Patients’ participation in clinical trials has led to considerable improvements in the success of various treatments. Therefore, clinical trials are significant, especially in drug development and the approval process of new medications. Most of the conditions and disorders aimed at being treated with new methods are highly complex and affect individuals in varying ways. Hence it’s very critical that clinical trials include a wide variety of patients from across all demographics and health histories to understand the full scope of new treatments.
Why Diversity is Important in Clinical Trials
A clinical trial that is widely represented offers meaningful results that can be easily applied in a real-world situation for treatment care. However, when trials aren’t designed to account for certain age groups and ethnicities, they are unable to show how a given treatment affects any potential patient. Ensuring a trial population is diverse means you get a much broader understanding of how a treatment, such as a new drug, affects all people.
Groups that are often underrepresented in clinical research include:
- Older adults (65+)
- Racial and ethnic minorities
- Rural residents
- People of low socioeconomic status
Unless a trial includes people of all backgrounds, the results cannot be directly applied to people in these demographics, leaving patients and practicioners uninformed of the risks of treatment.
Recruiting for Real-World Results
Not every trial needs to have exactly the same population makeup as exists in the target audience (usually the US population) because some diseases disproportionately affect specific demographics. For example, we know that the Covid-19 pandemic has affected people of color more than other ethnicities. In designing trials to test new Covid-19 treatments, therefore, companies may decide to recruit a higher percentage of people of color than there are in the national population.
However, there are several barriers that make recruiting for trials difficult. First, many people are simply too far away from where the trial is being run. Second, not everyone can take the time out of their schedule for frequent appointments, follow-ups, and data logging that trial participants are often asked to do. Finally, logistical barriers like not understanding the language a trial is being conducted in or not having access to digital tools can make it difficult to recruit a diverse population.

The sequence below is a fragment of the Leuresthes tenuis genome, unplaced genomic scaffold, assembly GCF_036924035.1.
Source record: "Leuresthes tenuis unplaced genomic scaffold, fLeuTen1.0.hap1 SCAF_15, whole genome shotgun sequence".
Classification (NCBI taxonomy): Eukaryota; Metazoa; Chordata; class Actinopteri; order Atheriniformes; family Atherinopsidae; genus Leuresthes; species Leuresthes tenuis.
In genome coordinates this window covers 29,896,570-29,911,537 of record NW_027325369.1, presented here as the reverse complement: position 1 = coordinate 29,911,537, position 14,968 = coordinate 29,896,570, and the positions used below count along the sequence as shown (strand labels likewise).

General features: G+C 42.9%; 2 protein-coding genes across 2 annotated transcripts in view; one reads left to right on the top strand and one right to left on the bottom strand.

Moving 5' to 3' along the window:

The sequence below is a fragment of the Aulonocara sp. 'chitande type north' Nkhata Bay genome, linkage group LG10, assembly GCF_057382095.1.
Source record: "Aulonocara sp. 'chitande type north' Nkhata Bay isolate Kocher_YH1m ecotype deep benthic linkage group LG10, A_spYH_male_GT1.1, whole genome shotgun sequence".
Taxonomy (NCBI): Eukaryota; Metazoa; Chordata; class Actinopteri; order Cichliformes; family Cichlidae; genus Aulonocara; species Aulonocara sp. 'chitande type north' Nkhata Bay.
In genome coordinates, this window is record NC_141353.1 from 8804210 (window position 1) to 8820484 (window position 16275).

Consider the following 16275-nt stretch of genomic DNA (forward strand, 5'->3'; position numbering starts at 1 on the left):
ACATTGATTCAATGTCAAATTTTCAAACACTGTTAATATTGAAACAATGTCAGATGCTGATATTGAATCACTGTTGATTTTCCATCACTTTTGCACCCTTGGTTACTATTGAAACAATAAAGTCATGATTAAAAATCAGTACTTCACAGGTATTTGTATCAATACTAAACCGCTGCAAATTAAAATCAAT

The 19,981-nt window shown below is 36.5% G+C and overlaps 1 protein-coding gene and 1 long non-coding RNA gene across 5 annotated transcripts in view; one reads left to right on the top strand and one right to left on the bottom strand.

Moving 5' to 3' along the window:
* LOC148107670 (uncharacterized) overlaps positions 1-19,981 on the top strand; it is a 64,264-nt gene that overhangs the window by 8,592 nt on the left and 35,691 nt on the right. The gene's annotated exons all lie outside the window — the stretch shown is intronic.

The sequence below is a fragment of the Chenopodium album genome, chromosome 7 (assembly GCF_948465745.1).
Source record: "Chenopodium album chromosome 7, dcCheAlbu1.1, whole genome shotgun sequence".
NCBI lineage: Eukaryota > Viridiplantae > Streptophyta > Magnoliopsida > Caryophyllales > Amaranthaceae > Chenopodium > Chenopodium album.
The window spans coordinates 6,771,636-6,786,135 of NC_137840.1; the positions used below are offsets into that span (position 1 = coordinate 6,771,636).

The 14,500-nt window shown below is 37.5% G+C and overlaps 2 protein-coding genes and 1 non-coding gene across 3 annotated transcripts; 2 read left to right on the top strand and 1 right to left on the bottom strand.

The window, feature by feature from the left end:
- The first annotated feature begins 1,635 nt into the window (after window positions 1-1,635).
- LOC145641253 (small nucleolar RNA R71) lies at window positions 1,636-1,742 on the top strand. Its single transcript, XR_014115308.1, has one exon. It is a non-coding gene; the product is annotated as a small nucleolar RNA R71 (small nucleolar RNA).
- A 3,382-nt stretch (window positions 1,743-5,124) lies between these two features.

Benefits of Joining a Clinical Trial
If you suffer from a disease or condition that doesn’t currently have a safe and effective treatment option, whether a drug or some kind of procedure, you may be aware of your ability to join trials of new treatments for your condition. The benefits in this case are usually that you receive the treatment (or in some cases a placebo) for free, as the trial runner likely foots the bill for treatments. If you’re given an effective treatment, this can also improve your symptoms and lead to a higher quality of life.
Research trials are always looking to include new people to fill out their diverse population. Especially if you fall under one or more of the categories mentioned above, you could be valuable to the pursuit of medical science and be a part of bringing treatment for people who have been and will be diagnosed with certain disorders. Benefits to people like you vary by study, but can include financial compensation or simply the altruistic feeling of having helped society.
Join a Clinical Trial Today
If you want to help our world develop new medical technologies and treatments, you can help by joining a clinical trial. Altus Research provides the opportunity to join many different types of trials, from birth control to psoriasis studies. Find out which trials are currently enrolling or contact us about joining our database of volunteers so we can reach you when you qualify for a trial in the future.